Entity maintenance and accounting compliance costs vary based on both the state of the entity’s organisation and the state in which the property is located. Typically, states require an annual report and a filing fee of a few hundred dollars. Since most real estate investment vehicles are pass-through entities for US federal income tax purposes, most state income taxes are similarly passed through to the entity’s owners. However, a few states impose franchise, income or similar taxes on pass-through entities. Corporations will pay state income tax in the states they are formed or operate if those states have an income tax. Accounting costs will vary based on the states in which an entity is formed and operates, as well as the nature of the entity and its assets and income.
Leases, ground leases, licences and easements are the most common agreements used to grant a right to occupy real property. Generally, leases differ from licences in two primary ways: first, the term of a licence is typically shorter than that of a lease; second, the grantor of a licence typically retains the right to revoke the licence, whereas early termination rights are less common in a lease. Ground leases typically grant the tenant the right to develop, construct and operate a building on the leased land during the term of the agreement, which is longer in duration than the term of a space lease.
An easement may also be used to grant a party use of a designated portion of another party’s property for a specific purpose. While some easements are granted with unlimited duration, easements can also be used for limited time periods, such as providing access to a construction site until development is completed.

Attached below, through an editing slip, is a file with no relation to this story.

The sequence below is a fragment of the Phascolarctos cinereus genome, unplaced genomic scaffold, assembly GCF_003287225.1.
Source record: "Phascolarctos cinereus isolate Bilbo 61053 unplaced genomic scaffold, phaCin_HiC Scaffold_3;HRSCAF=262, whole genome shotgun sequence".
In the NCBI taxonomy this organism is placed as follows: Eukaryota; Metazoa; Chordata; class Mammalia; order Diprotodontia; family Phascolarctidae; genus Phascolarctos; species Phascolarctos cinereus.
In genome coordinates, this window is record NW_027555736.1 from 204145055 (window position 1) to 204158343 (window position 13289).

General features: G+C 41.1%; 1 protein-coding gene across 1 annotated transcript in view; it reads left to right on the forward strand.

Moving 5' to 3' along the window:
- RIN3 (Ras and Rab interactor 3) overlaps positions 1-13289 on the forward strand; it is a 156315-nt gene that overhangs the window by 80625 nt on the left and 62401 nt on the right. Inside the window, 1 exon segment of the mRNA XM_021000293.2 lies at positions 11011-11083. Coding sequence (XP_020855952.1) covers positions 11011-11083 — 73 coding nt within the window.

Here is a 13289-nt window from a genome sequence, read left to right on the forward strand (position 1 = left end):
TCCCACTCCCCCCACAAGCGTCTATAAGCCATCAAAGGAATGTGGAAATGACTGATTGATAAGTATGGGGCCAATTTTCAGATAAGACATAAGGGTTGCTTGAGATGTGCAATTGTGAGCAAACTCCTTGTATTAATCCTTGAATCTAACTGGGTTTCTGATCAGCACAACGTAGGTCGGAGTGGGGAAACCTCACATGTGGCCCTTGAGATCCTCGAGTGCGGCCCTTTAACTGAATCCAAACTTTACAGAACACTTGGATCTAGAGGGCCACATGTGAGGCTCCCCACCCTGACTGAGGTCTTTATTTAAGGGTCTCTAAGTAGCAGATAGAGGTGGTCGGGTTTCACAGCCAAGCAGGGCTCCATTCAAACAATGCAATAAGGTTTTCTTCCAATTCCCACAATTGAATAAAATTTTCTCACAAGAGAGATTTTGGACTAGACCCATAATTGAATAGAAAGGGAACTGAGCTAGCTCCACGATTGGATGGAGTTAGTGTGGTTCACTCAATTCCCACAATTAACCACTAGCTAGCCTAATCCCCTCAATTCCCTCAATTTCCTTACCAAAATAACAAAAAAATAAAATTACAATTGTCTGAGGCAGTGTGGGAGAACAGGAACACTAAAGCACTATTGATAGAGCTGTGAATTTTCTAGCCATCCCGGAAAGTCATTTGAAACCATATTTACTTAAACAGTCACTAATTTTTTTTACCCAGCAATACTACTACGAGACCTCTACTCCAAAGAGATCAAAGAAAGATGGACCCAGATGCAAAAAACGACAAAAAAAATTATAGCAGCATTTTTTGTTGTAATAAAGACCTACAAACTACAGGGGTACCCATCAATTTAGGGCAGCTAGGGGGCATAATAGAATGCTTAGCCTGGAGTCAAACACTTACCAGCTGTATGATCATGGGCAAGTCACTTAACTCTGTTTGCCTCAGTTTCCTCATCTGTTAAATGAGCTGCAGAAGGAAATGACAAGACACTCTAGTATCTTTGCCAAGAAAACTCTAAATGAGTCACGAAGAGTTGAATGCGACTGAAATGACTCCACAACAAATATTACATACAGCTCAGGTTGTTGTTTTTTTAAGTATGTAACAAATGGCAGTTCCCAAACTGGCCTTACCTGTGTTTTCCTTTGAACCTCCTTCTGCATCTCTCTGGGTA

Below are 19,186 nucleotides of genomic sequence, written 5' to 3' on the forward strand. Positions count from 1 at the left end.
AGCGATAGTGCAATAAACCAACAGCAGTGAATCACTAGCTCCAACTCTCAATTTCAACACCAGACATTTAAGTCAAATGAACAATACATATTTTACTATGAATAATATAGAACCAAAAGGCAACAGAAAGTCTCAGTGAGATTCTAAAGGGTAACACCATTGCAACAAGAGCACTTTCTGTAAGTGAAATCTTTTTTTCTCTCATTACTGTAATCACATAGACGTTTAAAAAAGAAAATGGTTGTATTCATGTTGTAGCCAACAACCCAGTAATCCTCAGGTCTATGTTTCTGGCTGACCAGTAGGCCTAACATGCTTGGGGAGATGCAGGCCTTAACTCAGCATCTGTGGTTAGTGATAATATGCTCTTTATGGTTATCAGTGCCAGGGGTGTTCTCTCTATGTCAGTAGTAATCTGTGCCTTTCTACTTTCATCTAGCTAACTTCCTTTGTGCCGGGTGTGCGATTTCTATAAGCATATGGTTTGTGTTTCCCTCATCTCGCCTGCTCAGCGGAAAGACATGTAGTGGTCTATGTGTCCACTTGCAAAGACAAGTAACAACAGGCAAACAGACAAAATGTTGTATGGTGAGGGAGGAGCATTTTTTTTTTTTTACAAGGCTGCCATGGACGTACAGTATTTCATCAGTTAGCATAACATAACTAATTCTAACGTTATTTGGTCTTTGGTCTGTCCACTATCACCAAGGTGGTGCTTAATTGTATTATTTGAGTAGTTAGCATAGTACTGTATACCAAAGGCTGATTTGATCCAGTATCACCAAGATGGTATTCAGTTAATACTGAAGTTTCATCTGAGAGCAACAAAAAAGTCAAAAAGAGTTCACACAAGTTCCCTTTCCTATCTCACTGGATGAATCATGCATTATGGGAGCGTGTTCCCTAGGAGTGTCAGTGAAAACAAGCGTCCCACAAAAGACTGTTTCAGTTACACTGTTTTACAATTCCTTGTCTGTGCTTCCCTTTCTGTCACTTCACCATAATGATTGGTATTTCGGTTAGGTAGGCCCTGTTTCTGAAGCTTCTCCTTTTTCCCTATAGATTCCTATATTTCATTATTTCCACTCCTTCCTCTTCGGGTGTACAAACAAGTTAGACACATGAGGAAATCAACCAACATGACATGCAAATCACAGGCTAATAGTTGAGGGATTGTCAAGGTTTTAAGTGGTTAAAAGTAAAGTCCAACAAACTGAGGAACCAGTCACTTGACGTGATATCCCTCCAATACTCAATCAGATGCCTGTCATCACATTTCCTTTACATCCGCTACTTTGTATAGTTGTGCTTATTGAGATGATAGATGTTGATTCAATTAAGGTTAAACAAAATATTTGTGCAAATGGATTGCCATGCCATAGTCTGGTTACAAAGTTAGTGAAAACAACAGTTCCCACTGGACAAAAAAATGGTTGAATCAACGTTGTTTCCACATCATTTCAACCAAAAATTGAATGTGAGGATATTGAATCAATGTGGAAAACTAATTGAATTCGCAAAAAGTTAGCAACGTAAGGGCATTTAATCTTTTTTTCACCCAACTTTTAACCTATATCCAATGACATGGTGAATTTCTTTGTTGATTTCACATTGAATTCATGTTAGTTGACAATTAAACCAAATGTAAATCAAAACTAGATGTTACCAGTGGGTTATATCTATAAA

Commercial leases can be broadly categorised based on the scope of economic and other responsibilities allocated to the tenant. This is typically based on the type of property being leased (multi v single tenant) and the duration of the lease.
Tenants under absolute net leases agree to assume the most responsibility. Under these agreements, the tenant is obligated to pay a base rent as well as all other operating expenses including taxes, maintenance costs, insurance, utilities as well as any structural repairs that may be required during the lease term. Under a triple-net (NNN) lease, the tenant agrees to pay base rent as well as all or part of the property taxes, common area maintenance and insurance, while the landlord’s responsibilities are typically limited to structural repairs. A double-net (NN) lease commonly provides that a tenant pays base rent as well as its pro rata share of property taxes and insurance, while the landlord is responsible for common area maintenance and structural repairs. Under a single net (N) lease, the tenant pays base rent and its pro rata share of property taxes, and the other building expenses are the landlord’s responsibility. Finally, under a gross or full-service lease, the tenant pays one rental amount per month which amount includes the tenant’s share of taxes, insurance and common area maintenance costs.
Generally, with respect to commercial leases, lease terms, including rent, are freely negotiable.
Lease terms for commercial space are typically for a term of years. In some instances, a landlord and tenant may also negotiate for renewal options. Ground leases have longer terms, which allow the tenant to finance and develop the property as if it were the owner.